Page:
Dürer’s first dated engraving-and one of his most puzzling-depicts four nude women performing a mysterious ritual. The artist’s interest in classical antiquity prompted various interpretations of their identity as mythological or allegorical figures. However, since the devil in the doorway and the skull and bone on the floor suggest a malevolent gathering, the women have been primarily seen as witches.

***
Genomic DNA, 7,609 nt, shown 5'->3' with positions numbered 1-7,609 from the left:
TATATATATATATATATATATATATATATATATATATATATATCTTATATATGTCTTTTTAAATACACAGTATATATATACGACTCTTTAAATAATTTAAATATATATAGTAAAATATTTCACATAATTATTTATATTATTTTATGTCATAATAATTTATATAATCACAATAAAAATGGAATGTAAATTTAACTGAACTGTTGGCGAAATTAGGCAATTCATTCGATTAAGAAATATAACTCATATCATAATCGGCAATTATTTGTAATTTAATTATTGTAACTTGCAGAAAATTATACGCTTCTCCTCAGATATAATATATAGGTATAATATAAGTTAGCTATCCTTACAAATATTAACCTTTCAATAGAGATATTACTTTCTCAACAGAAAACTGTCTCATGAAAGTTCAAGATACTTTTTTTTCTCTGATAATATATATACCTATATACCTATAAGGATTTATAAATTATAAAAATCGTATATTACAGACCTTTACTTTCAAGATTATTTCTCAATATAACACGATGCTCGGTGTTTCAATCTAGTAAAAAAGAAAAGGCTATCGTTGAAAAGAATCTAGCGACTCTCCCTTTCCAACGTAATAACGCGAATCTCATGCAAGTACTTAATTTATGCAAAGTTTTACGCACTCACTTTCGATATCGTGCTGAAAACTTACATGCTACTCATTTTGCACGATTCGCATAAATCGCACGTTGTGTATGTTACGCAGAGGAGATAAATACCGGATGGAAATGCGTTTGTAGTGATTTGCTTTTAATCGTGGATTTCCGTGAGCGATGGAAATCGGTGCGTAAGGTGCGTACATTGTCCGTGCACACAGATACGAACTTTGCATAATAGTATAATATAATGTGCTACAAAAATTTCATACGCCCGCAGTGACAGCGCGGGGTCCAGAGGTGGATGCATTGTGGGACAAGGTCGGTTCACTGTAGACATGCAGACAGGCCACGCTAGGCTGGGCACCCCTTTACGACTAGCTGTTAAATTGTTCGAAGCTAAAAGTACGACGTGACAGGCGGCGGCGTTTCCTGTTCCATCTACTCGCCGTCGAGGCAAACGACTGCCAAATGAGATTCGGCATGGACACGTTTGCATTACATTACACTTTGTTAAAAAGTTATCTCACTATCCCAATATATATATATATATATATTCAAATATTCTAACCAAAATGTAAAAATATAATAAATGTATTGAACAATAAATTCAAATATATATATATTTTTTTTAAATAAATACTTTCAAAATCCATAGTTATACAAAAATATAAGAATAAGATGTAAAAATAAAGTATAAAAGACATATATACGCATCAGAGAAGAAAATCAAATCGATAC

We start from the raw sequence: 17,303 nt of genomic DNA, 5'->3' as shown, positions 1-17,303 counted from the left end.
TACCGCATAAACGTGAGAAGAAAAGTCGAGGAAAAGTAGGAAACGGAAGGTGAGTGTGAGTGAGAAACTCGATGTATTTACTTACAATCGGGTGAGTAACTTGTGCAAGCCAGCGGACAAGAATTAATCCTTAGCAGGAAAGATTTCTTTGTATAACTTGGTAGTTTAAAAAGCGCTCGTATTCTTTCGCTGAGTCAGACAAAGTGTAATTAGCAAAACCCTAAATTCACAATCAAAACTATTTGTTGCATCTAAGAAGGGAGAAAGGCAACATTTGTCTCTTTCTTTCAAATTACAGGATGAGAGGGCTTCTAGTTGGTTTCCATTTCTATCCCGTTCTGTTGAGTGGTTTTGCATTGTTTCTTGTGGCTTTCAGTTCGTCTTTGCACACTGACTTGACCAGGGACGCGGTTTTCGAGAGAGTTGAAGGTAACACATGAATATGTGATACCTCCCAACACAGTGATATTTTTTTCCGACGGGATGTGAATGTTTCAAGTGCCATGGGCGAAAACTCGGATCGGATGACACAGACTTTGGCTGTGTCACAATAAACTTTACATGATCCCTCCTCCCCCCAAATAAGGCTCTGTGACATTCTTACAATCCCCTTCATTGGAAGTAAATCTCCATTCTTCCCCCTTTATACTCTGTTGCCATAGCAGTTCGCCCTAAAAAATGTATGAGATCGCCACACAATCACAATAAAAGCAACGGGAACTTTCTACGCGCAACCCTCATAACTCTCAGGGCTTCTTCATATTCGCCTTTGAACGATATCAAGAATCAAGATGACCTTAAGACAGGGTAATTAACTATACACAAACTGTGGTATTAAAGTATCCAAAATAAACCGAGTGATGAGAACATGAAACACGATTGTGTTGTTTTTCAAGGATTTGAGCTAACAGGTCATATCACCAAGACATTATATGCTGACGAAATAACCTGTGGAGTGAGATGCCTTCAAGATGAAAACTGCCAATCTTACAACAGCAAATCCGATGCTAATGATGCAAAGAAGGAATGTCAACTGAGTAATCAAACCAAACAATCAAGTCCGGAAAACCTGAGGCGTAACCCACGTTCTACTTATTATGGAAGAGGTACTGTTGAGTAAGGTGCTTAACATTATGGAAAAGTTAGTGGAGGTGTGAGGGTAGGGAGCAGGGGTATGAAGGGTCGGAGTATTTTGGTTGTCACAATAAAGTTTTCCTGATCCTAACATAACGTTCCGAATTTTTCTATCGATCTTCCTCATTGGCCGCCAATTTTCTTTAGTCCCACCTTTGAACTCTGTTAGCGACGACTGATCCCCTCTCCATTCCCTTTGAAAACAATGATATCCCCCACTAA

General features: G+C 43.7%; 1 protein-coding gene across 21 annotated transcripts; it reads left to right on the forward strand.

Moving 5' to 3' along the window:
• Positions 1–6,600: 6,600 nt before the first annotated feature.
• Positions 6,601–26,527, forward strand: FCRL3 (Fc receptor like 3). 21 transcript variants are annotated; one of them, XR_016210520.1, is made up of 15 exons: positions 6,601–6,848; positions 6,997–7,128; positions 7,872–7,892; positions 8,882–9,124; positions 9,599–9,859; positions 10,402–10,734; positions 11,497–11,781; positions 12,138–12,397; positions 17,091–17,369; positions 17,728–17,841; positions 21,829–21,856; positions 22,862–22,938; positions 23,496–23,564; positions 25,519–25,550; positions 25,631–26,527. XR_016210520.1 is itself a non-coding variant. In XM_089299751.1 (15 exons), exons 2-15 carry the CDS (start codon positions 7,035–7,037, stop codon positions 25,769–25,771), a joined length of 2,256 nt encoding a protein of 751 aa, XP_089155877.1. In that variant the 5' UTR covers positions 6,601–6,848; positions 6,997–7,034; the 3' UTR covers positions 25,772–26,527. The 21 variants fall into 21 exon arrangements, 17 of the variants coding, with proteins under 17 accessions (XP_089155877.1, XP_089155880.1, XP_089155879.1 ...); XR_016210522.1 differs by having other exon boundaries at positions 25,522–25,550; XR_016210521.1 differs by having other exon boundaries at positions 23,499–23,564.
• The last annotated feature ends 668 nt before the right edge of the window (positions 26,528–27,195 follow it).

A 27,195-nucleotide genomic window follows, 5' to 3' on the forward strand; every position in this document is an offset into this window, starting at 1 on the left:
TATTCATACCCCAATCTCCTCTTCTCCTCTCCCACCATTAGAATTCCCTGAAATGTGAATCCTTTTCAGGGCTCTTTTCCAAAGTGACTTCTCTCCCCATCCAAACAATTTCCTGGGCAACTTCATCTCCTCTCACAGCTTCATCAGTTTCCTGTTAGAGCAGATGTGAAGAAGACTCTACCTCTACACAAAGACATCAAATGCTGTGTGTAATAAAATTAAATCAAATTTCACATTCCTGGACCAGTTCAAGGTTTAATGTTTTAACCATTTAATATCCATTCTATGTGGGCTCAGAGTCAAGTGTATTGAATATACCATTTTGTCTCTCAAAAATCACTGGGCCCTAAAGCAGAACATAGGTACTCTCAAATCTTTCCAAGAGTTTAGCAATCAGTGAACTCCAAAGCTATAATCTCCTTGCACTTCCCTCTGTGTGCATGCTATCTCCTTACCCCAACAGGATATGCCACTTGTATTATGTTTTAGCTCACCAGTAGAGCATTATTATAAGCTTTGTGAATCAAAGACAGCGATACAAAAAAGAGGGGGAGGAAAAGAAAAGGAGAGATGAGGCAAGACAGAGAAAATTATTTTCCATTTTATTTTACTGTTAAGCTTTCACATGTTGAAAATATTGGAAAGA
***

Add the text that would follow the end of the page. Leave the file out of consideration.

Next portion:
Dürer’s public representation of the nude female form in such an equivocal manner would have appealed to his humanist circle of friends interested in deciphering such worldly images. Simultaneously, the print comments on prevailing negative moral beliefs associated with female nudity. As the women are seduced into performing the devil’s bidding, their provocative appearance in turn lures the male viewer into temptation.